Transport is the biggest source of air and noise pollution in the UK. Road transport is responsible for around a quarter of UK emissions of carbon dioxide (CO2) – a major contributor to climate change, traffic noise and health issues. In town centres and alongside busy roads, motor vehicles are responsible for most local pollution and most environmental noise. As the effects of air pollution on our health become better understood, the alarming findings indicate that it's health impacts are far greater than previously thought. Recent research has found that of all the global deaths in 2018, one fifth of them were caused by pollution. In Europe, this figure is estimated at one in ten, which is a shocking number indeed. The main

culprit is the sooty airborne particles thrown out by power plants, cars, trucks and other sources. Measuring less than 2.5 micrometres in diameter (about 30 times smaller than the diameter of the average human hair), these tiny specks of pollution lodge in the lungs and can cause a variety of health problems such as respiratory ailments and heart disease, which is never ideal, let alone during a pandemic that appears to attack the lungs.Whilst we may be forgiven for assuming that Chipping Barnet's leafy and breezy position offers some protection against this deadly killer, there is more to it than meets the eye.... Despite its elevated position, High Barnet High Street still suffers from significant air pollution. At 34 mcg/m3 it is dangerously close to the World Health Organisation 40mcg limit, and poses untold health, environmental and even financial costs to residents, workers and visitors. This shouldn't come as a huge surprise as 76% of respondents who completed our survey earlier this year said they either agreed or strongly agreed that air pollution in High Barnet is a concern.

As it turns out, High Barnet's unique position is in fact one of it's main downfalls when it comes to air pollution. As a final destination on one of the Northern Line Underground routes, High Barnet is prime drive-and-ride property. Commuters heading into town will drive in from miles around, park on the Meadway, St Alban's Road and other restriction-free streets, and then jump on the Tube, savings them a small fortune compared to the rail fares fetched at commuter towns further afield. It's elevated position offers another sticking point in the context of access, namely the challenge presented by our healthy road gradients, especially when considering alternative active travel modes. Bridging rural countryside and the North with London also puts High Barnet right on one of the main access routes in and out of the capital. Whilst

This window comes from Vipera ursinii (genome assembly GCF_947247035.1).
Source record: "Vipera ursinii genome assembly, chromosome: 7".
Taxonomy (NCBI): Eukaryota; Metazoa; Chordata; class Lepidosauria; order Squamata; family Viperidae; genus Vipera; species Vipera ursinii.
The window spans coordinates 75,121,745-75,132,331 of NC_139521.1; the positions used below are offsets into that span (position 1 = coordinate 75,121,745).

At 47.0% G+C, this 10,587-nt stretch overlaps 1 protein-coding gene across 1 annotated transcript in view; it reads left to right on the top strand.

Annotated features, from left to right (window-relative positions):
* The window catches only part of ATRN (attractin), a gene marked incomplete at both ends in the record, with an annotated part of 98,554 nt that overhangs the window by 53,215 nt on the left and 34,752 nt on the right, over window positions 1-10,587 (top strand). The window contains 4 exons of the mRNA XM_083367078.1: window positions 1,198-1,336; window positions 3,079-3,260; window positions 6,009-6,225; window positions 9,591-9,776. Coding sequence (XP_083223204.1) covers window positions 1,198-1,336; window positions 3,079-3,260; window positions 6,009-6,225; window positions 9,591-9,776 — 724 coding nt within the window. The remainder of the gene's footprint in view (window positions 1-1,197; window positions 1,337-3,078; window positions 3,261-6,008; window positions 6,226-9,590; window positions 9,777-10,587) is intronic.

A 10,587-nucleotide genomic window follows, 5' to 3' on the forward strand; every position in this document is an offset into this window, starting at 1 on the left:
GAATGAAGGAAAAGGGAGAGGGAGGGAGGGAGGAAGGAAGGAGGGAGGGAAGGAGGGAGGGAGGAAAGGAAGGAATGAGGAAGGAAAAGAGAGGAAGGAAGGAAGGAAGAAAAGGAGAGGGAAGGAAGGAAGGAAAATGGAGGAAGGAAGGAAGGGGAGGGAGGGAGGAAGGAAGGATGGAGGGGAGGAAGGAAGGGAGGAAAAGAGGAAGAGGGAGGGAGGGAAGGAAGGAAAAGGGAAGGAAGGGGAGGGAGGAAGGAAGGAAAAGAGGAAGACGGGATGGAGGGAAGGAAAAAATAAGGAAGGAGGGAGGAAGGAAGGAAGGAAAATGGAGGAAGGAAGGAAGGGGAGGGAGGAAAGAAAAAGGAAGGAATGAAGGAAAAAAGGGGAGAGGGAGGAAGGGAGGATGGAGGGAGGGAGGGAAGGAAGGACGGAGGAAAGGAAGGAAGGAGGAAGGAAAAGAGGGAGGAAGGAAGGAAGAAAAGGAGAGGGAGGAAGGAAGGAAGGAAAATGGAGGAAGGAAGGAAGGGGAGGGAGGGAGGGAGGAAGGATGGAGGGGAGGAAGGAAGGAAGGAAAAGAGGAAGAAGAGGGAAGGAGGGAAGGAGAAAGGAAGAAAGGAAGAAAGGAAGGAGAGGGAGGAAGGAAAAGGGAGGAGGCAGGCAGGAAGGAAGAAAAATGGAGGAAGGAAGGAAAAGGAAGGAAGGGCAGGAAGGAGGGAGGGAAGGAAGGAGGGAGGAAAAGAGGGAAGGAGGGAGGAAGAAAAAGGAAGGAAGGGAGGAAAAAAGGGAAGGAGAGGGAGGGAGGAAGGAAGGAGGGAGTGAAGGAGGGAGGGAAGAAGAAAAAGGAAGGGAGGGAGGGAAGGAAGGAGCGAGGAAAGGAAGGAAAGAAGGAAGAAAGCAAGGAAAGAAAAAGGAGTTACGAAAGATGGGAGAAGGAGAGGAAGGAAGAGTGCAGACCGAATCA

this could be viewed by some as an advantage in terms of trade and PR, sadly this is not the case for our town. Unfortunately neither commuters or passers-by appear to be contributing much to our local community other than air pollution, noise and congestion (although we are hoping that some of the projects proposed by the Chipping Barnet Community Plan will make our town more attractive to these groups).

What is the solution?

So indeed, the question remains, what can be done? Diverting London bound traffic is no small feat. Building more roads is not a practical solution, and is often counter-productive, leading to more cars on the roads than previously, as has been demonstrated with the Barnet bypass (also Hammersmith flyover and several studies). Adopting alternative modes of transport is really our only option. Commuters could potentially be deterred by the extension of existing resident parking zones, but this would need to approved by residents. Perhaps thinking about our own car behaviours is an area to be explored? The recently widened pavements (and newly planted trees) provide safer and more enjoyable walking routes, whilst an increase in cycle parking could tempt the more courageous amongst us. There is an on-going debate regarding parking, and the high street revival / parking conundrum remains and issue to be addressed. 


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